Struggling to make his down-and-out orchestra plucky and profitable, Phil Harris conducts his zany sidekick, winsome wife, precocious kids, and grouchy grocery boy through a symphony of silliness. If you long for a series where the drinks are stiff and the whimsy is wicked, you've come to the right place!
"The Big Story... Here is America, its sound and its fury, its joy and its sorrow, as faithfully reported by the men and women of the great American newspapers." With this summation, announcer Ernest Chappell introduced one of radio's most stirring dramatic anthologies, with each episode highlighting an individual newspaper reporter's greatest achievement for his or her paper. Narrator Bob Sloan leads you through investigative exploits from some of the nation's largest dailies and smallest town publications.
Loved by millions the world over! That's Jack Benny - a man who managed to make friends in every corner of the globe (even though he never picked up the check). Here's a laughter-filled collection of Jack's international exploits, both real and imagined. From Venice to Quebec...from the Queen Mary to the Klondike...Mary Livingstone, Phil Harris, Eddie "Rochester" Anderson, Dennis Day, and Don Wilson are along for the ride! Are you? Passport, please!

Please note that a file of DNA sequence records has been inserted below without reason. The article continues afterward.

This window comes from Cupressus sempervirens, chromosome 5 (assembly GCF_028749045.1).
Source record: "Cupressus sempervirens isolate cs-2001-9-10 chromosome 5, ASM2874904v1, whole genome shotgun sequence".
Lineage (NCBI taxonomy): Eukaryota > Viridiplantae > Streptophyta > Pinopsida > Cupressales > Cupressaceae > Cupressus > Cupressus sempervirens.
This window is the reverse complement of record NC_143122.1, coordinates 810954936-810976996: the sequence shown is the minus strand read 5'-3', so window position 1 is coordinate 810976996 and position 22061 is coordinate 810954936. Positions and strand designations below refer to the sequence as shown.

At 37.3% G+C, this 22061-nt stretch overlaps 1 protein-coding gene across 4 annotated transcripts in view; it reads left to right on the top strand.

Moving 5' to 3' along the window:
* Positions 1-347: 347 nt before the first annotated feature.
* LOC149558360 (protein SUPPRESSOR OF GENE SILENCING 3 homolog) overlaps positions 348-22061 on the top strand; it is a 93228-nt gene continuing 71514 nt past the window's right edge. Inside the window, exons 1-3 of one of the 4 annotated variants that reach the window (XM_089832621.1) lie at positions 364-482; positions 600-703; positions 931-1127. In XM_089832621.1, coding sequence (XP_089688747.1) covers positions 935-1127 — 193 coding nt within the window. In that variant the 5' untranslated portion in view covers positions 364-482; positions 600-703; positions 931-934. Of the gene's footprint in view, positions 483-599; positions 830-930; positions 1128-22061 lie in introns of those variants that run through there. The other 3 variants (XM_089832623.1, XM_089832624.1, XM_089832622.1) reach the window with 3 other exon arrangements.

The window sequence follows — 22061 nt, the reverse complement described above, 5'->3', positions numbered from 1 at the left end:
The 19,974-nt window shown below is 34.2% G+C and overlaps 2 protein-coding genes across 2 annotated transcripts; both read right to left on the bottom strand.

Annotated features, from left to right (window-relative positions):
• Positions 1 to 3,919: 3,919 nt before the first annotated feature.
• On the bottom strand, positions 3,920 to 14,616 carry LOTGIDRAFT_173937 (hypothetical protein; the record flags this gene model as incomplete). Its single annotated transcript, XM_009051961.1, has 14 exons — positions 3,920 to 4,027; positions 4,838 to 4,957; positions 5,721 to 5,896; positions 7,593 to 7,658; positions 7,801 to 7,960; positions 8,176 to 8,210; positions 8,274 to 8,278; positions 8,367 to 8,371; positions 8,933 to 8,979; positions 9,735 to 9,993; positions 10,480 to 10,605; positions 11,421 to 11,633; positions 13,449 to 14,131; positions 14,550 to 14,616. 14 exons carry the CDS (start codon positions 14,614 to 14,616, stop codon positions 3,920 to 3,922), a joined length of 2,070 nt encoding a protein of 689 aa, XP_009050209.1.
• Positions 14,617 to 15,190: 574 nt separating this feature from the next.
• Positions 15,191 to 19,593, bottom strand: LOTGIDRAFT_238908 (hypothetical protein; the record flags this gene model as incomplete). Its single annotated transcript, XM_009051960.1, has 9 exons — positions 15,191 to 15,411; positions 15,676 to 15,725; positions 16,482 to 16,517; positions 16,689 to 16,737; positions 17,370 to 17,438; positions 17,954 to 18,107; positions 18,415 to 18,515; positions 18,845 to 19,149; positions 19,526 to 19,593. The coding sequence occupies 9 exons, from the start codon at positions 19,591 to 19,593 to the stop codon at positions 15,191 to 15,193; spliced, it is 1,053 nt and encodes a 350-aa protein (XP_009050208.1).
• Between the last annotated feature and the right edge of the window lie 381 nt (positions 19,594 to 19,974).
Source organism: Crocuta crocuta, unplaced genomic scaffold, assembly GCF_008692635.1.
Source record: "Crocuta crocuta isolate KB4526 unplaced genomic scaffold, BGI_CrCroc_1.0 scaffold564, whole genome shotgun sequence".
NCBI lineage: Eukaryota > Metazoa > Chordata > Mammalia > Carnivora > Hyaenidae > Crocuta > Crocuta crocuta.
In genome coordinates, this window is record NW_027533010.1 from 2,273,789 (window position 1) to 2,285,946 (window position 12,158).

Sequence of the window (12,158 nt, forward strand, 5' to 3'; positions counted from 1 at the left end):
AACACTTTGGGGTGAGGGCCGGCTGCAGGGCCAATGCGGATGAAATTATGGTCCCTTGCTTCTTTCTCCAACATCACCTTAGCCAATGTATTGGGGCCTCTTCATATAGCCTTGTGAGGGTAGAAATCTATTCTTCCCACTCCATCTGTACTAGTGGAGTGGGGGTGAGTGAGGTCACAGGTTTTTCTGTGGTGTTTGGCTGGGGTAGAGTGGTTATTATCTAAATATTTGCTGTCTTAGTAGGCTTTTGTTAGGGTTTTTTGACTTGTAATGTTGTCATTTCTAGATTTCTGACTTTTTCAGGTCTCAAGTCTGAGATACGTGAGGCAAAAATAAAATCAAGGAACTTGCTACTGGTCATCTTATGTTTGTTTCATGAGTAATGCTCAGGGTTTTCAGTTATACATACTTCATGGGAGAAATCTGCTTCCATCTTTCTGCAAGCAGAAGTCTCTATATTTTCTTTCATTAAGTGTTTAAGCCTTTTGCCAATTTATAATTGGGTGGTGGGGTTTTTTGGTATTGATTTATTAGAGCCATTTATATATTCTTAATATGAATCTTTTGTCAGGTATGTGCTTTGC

Baby Snooks was forever asking questions about whatever enterprise her "Daddy" was foolish enough to attempt around the house. With the fiendishly funny Fanny Brice as Snooks and the great straight man Hanley Stafford as Daddy, every scene is as irresistible as the urge to give the girl an answer. Poor old Daddy never did know when to call it a day. There was just something in him that could never leave well enough alone. Clearly the apple doesn't fall too far from the tree.
The Jot 'Em Down store is jumping! Lum is called upon to arrest the town's new dentist...and himself. Grandpap fixes to marry his own wife while every eligible gal in Pine Ridge is fixing to marry one Mr. Edwards. Fortunes are told, war bonds are sold, and Barbara Stanwyck pays a visit! Come hear Chester Lauck and Norris Goff as they star in 36 consecutive episodes from the spring of 1943.
The Joe Bev Holiday Treat is a joyful and surprising one-hour compilation of Christmas themed stories - some true, some fictional - hosted by veteran public radio producer Joe Bevilacqua. The stories included are "Sleepy Santa", "The Christmas I Saved Macy's", "Sherlock Holmes' Creepy Christmas in Scotland", "A Rockabilly Christmas", and "Willoughby and the Professor Spend Christmas in the Middle East".
Huck feels guilty for letting the duke and dauphin swindle the kind sisters. He vows to get them their money back and hides in the duke's room. The two enter, and Huck overhears them talking about getting all the Wilks' property. Huck steals the money.
Huck hides the money in Peter Wilks' coffin. The coffin is sealed at the funeral, and Huck doesn't know whether or not the duke got the money back or if it's still there. He vows to write Mary when he leaves town to let her know. The duke and the dauphin sell the family's estate and slaves, breaking up a family. Huck is relieved in knowing the family will be reunited as soon as the fraud is discovered.